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I mean if I patented something for example in the United States, then my invention could be said to be American? Something like "the airplane was patented in USA so now the airplane is American and belongs to USA and is an american invention" or "the car was patented in Germany and now the car belongs to Germany and is a German invention".

The United States Patent Office registers patents as American and US owned or patents have no nationality and belong to all the countries of the world?

And if a patent belongs to the US government then you could say that patent belongs to the US and is an American patent?

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  • What do you mean by nationality? Because generally only legal persons have nationality. Patents are territorial in that they only apply to one country or region, but I'm not sure that's what you're referring to.
    – Maca
    Jul 27, 2017 at 5:42
  • "then my invention could be said to be American" much could be said about much, but there is no legal basis for saying an "invention is of this and that country". Hell, the car was invented in Russia. And in China. And in Japan. And in the US. Oh, it wasn't? To bad, sorry. - It's not like I broke a law by saying that ;-). A patent belongs to the owner and protects something in the country where it is registered, but the invention behind it was made by the inventor. Maybe. And if that's an english inventor in the US, who's to say if the invention was english or american?
    – user18033
    Jul 27, 2017 at 8:21

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I think you are confused by the difference between an invention and a patent. A patent is a legal document that provides a limited duration protection to an invention in a specific jurisdiction. The same invention may be, and often is, patented in multiple jurisdictions. Having a US patent does not mean, in any way, that the invention is "American" as the inventor and the owner of the patent (which is often not the same) may be from some other country.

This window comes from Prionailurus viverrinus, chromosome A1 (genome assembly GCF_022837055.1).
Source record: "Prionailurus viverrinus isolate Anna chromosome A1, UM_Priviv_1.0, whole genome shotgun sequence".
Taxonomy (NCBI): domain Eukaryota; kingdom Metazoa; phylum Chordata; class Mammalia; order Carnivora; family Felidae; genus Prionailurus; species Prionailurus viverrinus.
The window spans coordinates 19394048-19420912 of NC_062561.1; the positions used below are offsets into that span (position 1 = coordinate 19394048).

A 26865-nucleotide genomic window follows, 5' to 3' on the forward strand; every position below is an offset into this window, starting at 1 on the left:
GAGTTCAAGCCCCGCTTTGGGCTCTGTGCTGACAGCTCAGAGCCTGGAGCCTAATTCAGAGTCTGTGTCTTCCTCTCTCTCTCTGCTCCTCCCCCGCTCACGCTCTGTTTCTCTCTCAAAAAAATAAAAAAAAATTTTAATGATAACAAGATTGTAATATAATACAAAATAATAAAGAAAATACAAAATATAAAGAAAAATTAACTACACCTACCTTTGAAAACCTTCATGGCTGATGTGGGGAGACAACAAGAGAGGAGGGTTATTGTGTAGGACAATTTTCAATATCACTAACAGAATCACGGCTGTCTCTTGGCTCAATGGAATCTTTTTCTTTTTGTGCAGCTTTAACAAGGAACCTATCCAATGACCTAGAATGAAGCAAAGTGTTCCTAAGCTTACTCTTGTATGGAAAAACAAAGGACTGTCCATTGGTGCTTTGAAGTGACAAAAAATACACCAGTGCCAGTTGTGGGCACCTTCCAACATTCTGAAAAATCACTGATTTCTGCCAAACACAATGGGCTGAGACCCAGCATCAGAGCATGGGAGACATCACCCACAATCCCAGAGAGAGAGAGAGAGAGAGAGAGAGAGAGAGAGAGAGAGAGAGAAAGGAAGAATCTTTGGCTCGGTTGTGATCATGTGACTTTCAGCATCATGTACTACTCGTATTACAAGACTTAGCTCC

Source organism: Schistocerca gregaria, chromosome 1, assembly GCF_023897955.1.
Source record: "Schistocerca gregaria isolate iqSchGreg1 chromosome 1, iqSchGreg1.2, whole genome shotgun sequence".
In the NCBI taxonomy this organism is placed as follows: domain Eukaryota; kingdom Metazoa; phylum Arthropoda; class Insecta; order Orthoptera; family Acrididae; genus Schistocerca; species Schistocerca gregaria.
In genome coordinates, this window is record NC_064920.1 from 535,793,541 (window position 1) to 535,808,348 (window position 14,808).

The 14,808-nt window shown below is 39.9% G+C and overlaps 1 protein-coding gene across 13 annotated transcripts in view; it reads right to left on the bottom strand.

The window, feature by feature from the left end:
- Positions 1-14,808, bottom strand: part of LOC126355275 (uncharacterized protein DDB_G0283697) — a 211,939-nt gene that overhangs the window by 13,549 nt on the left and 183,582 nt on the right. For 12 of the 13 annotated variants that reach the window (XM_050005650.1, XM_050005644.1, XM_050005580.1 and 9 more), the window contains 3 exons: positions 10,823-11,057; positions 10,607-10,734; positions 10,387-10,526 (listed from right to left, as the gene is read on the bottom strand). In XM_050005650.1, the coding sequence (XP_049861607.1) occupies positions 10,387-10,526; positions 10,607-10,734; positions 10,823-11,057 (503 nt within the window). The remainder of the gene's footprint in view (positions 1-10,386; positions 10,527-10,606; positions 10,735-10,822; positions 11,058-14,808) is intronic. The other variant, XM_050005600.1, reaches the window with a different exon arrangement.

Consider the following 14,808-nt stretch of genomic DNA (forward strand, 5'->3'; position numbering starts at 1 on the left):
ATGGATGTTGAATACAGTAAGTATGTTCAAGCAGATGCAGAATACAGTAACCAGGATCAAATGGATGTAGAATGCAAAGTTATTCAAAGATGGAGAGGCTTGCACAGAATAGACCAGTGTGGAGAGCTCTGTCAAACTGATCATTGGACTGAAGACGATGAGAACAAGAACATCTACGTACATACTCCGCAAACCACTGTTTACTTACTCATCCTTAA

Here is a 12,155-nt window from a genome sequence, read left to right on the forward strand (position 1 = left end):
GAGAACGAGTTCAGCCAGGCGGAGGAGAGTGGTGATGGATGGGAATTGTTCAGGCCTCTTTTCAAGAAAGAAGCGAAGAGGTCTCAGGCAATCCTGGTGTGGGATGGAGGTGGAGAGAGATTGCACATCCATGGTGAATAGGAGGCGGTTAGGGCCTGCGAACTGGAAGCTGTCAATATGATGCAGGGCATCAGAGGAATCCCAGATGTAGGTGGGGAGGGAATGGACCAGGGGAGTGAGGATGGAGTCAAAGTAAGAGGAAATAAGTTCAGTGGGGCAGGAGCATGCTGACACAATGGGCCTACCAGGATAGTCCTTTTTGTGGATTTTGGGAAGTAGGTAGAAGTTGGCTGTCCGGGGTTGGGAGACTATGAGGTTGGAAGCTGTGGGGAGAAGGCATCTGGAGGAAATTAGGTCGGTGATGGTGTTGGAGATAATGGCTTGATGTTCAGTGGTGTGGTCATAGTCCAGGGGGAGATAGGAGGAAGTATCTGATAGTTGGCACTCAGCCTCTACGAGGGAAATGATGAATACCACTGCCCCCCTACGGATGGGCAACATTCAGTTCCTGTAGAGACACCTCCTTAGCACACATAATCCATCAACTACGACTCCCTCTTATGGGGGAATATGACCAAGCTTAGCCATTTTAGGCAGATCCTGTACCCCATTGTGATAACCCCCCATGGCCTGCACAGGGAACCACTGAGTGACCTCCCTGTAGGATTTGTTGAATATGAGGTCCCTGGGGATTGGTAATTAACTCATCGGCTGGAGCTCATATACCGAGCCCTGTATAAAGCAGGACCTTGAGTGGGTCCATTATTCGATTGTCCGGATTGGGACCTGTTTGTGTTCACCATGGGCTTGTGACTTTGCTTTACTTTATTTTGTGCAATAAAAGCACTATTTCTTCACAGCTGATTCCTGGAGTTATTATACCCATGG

As for a patent "belonging to the US government", this is in general not the case for US patents. My US patents are owned by my employer. You can identify the owner of the patent by looking for who is listed as the assignee. However, if the invention was developed at a national laboratory or agency (such as Los Alamos or NASA) then it is likely the owner would be the US government. I guess you could consider those to be "American Invention", but even then it is possible that the inventor is not an American citizen.

If you insist on assigning a nationality to an invention (not a patent), then I suppose you could either refer to the inventor's nationality or perhaps the assignee's. This isn't altogether clean as there can be multiple inventors on the same patent and multinational companies can have facilities in several countries.

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  • I think op could also be asking about where patent protection applies. Though the question is rather unclear, so I might be wrong.
    – user18033
    Jul 27, 2017 at 16:29
  • @DonQuiKong I'd hope my first paragraph covered that.
    – Eric S
    Jul 27, 2017 at 16:31
  • oh, I missed that.
    – user18033
    Jul 27, 2017 at 16:34
  • @Eric Shain Your answer is very clear, thanks for answering Jul 27, 2017 at 17:17
  • With the paragraph of "The United States Patent Office registers patents as American and US owned or patents have no nationality and belong to all the countries of the world?" I meant that if I register a patent in "X" country then the patent office will register that patent has a "X country patent" aka "X nationality". Jul 27, 2017 at 17:25

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